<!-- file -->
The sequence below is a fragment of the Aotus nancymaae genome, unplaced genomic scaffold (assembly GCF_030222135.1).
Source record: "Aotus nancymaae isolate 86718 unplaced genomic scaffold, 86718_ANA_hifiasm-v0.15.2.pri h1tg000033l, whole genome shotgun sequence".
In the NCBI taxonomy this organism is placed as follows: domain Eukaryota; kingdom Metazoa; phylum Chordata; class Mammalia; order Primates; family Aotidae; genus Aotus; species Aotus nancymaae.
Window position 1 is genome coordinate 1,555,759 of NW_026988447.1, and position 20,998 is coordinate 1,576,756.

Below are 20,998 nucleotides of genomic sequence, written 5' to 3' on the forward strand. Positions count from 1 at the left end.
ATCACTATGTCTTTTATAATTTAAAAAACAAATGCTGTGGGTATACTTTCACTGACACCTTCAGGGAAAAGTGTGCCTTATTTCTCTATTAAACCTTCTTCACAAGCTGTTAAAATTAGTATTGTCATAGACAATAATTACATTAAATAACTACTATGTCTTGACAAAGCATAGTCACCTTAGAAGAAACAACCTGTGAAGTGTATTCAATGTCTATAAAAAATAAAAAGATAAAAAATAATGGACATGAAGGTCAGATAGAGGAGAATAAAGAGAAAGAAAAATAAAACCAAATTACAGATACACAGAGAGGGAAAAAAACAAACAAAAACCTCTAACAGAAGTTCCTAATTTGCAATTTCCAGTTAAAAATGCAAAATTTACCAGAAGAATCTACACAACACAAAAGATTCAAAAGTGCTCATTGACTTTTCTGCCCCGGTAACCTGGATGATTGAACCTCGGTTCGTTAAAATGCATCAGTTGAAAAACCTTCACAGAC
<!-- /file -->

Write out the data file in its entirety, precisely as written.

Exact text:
The sequence below is a fragment of the Aotus nancymaae genome, unplaced genomic scaffold (assembly GCF_030222135.1).
Source record: "Aotus nancymaae isolate 86718 unplaced genomic scaffold, 86718_ANA_hifiasm-v0.15.2.pri h1tg000033l, whole genome shotgun sequence".
In the NCBI taxonomy this organism is placed as follows: domain Eukaryota; kingdom Metazoa; phylum Chordata; class Mammalia; order Primates; family Aotidae; genus Aotus; species Aotus nancymaae.
Window position 1 is genome coordinate 1,555,759 of NW_026988447.1, and position 20,998 is coordinate 1,576,756.

Below are 20,998 nucleotides of genomic sequence, written 5' to 3' on the forward strand. Positions count from 1 at the left end.
ATCACTATGTCTTTTATAATTTAAAAAACAAATGCTGTGGGTATACTTTCACTGACACCTTCAGGGAAAAGTGTGCCTTATTTCTCTATTAAACCTTCTTCACAAGCTGTTAAAATTAGTATTGTCATAGACAATAATTACATTAAATAACTACTATGTCTTGACAAAGCATAGTCACCTTAGAAGAAACAACCTGTGAAGTGTATTCAATGTCTATAAAAAATAAAAAGATAAAAAATAATGGACATGAAGGTCAGATAGAGGAGAATAAAGAGAAAGAAAAATAAAACCAAATTACAGATACACAGAGAGGGAAAAAAACAAACAAAAACCTCTAACAGAAGTTCCTAATTTGCAATTTCCAGTTAAAAATGCAAAATTTACCAGAAGAATCTACACAACACAAAAGATTCAAAAGTGCTCATTGACTTTTCTGCCCCGGTAACCTGGATGATTGAACCTCGGTTCGTTAAAATGCATCAGTTGAAAAACCTTCACAGAC